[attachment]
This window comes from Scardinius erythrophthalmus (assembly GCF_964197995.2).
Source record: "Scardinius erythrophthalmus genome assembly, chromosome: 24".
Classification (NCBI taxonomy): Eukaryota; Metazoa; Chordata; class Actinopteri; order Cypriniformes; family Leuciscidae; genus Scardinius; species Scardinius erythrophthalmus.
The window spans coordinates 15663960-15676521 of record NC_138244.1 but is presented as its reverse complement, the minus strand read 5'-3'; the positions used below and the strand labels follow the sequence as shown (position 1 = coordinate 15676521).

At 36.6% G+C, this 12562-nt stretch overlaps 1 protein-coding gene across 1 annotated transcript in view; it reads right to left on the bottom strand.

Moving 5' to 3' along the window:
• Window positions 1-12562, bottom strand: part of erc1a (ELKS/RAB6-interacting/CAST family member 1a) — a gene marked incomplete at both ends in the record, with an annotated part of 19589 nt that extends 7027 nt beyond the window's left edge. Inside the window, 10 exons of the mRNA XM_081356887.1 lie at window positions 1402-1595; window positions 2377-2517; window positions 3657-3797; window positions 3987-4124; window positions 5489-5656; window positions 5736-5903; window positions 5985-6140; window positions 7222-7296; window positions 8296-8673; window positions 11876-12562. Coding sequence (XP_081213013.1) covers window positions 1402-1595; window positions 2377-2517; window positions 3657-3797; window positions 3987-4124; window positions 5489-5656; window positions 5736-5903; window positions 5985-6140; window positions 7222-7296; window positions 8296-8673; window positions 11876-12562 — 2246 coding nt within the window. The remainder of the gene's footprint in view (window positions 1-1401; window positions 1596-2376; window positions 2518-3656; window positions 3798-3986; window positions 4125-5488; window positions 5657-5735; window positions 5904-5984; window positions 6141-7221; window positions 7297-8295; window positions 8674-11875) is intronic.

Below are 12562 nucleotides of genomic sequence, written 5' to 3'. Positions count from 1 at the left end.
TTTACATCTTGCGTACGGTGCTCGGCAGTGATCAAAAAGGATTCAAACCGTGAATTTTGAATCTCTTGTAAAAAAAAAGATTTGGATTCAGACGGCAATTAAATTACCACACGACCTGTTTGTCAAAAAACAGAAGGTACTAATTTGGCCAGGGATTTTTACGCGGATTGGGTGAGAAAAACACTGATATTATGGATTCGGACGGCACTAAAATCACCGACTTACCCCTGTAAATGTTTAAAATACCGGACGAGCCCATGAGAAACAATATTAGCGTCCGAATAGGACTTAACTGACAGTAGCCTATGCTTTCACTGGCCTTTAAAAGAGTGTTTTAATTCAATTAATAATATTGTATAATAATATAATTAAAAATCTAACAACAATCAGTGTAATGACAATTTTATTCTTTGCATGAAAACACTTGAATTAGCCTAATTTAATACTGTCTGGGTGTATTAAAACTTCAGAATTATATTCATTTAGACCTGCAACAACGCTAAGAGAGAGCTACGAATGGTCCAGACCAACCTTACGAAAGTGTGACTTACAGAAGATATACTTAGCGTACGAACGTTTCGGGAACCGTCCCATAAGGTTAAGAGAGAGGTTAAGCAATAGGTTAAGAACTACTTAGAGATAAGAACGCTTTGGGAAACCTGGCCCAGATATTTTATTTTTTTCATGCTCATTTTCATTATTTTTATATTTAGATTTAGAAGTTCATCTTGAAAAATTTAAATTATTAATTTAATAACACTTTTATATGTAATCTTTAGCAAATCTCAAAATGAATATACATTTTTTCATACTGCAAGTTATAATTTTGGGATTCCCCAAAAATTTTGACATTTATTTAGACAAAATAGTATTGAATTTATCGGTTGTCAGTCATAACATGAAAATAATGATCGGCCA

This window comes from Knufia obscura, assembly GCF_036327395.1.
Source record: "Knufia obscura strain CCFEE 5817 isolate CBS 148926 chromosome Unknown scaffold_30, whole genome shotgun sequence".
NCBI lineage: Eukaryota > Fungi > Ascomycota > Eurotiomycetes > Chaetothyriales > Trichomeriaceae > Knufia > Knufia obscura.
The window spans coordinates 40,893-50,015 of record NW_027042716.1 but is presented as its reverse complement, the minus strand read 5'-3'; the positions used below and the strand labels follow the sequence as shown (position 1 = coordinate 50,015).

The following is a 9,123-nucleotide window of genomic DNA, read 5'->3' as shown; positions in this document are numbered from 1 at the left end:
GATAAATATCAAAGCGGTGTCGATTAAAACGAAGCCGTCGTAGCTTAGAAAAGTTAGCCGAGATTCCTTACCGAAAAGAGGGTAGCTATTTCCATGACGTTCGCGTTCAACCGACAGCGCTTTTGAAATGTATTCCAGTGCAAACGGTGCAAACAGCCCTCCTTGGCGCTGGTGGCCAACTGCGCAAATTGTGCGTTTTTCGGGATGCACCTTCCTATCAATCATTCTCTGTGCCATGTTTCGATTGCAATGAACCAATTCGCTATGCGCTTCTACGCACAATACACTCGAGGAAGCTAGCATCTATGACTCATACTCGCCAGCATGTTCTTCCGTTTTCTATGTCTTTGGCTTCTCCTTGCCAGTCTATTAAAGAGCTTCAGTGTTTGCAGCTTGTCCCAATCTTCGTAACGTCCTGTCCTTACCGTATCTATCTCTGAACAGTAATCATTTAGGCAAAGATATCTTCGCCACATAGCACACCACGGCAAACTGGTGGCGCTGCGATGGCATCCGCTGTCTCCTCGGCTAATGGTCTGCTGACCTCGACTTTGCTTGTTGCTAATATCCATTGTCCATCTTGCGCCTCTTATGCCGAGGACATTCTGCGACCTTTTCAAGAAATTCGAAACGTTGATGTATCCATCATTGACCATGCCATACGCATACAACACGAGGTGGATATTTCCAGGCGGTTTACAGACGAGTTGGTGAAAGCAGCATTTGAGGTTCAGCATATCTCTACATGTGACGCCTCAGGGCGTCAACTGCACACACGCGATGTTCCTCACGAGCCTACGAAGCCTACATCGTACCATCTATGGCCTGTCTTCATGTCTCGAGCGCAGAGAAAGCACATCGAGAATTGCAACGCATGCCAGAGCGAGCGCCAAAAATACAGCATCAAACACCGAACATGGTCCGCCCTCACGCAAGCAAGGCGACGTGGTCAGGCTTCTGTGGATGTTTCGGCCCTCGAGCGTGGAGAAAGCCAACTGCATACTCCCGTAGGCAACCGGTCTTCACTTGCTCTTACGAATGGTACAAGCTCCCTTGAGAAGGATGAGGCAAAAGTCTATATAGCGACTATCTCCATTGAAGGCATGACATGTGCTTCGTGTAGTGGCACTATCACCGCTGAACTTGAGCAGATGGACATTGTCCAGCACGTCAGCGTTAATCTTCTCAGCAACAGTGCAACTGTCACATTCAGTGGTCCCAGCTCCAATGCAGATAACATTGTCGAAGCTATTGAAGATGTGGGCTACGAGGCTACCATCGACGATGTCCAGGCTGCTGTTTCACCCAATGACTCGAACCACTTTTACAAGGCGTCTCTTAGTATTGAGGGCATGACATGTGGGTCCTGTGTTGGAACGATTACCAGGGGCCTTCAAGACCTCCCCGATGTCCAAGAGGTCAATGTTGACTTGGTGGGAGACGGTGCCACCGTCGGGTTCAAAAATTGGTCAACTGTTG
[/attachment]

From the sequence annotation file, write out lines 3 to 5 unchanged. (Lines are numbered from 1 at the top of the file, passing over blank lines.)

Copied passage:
Classification (NCBI taxonomy): Eukaryota; Metazoa; Chordata; class Actinopteri; order Cypriniformes; family Leuciscidae; genus Scardinius; species Scardinius erythrophthalmus.
The window spans coordinates 15663960-15676521 of record NC_138244.1 but is presented as its reverse complement, the minus strand read 5'-3'; the positions used below and the strand labels follow the sequence as shown (position 1 = coordinate 15676521).

At 36.6% G+C, this 12562-nt stretch overlaps 1 protein-coding gene across 1 annotated transcript in view; it reads right to left on the bottom strand.